The fund includes the SA Taxi transaction, which has provided loans to the taxi industry over the past 10 years. This has contributed to the creation of 130,000 direct and 220,000 indirect jobs for drivers, managers and service providers, while also providing transportation options for South Africans.8

 

Sanlam Investments Alternatives serves as another example, offering pension funds the opportunity to invest in its Affordable Housing Fund created to develop clean, safe and habitable communities for the disadvantaged.

 

Sanlam has also established Climate Fund Managers, a joint venture between Sanlam InfraWorks and the Dutch Development Bank, FMO, which offers other impact investing vehicles for pension funds including the Climate Investor One Fund, a global climate fund that invests in clean energy projects in emerging markets.

 

When pension funds aim to make a difference in the communities they serve, impact investing can help promote country-specific agendas while delivering positive financial returns for institutional investors in pension funds.

 

Sources:

  1. https://thegiin.org/impact-investing/.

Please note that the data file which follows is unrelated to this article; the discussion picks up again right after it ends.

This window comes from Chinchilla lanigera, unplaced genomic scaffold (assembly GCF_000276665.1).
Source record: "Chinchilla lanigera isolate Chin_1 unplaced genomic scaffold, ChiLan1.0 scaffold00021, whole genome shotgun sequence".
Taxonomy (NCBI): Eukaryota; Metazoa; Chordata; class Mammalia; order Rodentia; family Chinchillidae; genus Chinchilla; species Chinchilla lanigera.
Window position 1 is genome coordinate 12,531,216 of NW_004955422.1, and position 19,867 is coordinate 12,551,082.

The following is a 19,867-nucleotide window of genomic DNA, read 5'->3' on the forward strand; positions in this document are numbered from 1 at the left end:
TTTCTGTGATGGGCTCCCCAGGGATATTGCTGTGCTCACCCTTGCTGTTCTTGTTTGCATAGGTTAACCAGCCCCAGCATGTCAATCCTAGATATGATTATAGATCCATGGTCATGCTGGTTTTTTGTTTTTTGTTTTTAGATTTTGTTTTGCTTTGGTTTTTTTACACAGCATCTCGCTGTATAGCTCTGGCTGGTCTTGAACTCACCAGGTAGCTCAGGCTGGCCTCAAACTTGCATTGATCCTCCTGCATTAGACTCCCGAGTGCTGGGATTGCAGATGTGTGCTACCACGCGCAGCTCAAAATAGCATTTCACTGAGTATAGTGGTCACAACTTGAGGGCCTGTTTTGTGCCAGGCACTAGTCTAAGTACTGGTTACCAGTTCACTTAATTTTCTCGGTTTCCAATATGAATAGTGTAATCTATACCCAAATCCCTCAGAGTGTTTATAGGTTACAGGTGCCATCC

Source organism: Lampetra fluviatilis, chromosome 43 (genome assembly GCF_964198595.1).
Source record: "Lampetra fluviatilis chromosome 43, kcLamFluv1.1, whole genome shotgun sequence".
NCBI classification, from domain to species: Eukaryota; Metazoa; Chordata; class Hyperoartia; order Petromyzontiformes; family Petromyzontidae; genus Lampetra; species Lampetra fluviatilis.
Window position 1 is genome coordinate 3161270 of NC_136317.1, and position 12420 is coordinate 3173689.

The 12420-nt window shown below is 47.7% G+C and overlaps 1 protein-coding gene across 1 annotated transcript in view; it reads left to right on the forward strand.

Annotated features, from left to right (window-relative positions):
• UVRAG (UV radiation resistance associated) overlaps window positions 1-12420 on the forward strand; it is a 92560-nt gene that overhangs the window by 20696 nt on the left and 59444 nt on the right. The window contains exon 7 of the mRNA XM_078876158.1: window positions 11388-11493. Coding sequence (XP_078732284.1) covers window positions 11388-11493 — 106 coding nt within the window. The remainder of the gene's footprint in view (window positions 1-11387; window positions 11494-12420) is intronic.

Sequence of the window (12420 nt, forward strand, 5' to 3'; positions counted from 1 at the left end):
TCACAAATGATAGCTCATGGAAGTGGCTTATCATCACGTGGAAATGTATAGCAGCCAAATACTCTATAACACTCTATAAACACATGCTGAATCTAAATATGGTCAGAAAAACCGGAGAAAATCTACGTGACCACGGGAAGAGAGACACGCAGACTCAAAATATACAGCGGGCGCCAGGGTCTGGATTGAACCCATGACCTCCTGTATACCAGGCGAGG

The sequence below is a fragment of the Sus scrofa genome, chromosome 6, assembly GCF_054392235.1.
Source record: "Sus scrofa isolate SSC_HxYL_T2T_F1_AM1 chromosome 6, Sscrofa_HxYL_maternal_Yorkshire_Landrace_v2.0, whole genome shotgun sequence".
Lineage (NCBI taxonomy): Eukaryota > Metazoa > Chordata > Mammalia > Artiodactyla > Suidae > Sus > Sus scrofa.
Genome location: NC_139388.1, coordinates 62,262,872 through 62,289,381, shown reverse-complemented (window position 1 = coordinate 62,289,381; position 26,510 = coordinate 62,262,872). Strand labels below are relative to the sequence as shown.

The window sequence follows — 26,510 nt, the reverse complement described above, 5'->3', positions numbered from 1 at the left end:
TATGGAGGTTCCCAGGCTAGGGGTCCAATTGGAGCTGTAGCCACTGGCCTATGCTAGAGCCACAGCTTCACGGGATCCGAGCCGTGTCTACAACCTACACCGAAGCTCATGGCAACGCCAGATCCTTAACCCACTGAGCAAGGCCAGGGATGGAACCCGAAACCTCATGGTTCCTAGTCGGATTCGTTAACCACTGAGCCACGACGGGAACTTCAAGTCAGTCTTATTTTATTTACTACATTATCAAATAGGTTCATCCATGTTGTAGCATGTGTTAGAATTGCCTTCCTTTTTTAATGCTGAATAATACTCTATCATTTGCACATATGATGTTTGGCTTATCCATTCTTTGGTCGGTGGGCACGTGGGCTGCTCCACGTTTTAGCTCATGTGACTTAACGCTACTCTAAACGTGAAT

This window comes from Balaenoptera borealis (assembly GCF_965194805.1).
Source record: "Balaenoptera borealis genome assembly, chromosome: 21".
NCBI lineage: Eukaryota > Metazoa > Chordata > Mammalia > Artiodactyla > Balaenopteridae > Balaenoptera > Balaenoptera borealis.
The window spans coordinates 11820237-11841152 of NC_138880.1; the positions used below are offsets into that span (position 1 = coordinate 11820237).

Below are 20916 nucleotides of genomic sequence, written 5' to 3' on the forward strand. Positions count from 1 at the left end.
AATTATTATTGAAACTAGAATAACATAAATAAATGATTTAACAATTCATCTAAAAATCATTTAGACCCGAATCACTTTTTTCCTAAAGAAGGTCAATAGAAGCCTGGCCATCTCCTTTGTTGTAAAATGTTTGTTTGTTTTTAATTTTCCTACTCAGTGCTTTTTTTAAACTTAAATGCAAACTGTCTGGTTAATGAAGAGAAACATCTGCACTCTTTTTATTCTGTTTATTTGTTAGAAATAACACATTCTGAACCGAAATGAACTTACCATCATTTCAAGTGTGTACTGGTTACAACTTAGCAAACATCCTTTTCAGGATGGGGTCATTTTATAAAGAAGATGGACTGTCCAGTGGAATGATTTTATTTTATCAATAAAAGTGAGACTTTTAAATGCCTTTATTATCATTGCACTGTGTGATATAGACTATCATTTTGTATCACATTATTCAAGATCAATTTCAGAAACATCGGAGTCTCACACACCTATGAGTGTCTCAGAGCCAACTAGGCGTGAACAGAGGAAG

2. Mercer. "ABC of ESG," 2018, https://www.mercer.com/content/dam/mercer/attachments/private/nurture-cycle/gl-2018-wealth-the-abc-of-esg-mercer.pdf.
  3. https://thegiin.org/impact-investing/.
  4. GIIN & JP Morgan, Eyes on the Horizon: The Impact Investor Survey, 2015, https://thegiin.org/assets/documents/pub/2015.04%20Eyes%20on%20the%20Horizon.pdf.
  5. GIIN, Impact Investing Survey, 2020, https://thegiin.org/assets/GIIN%20Annual%20Impact%20Investor%20Survey%202020.pdf.
  6. https://thegiin.org/impact-investing/.
  7. Jacobius, Arleen. "Kenyan pension funds band together for infrastructure investment," Pensions & Investments, 17 Sept. 2018, https://www.pionline.com/article/20180917/PRINT/180919869/kenyan-pension-funds-band-together-for-infrastructure-investment.

Rich, Anna. "The case for impact investing," Personal Finance, 1 Aug. 2019, https://www.iol.co.za/personal-finance/investments/the-case-for-impact-investing-30024081

Inge West
Responsible Investment Specialist, Mercer Global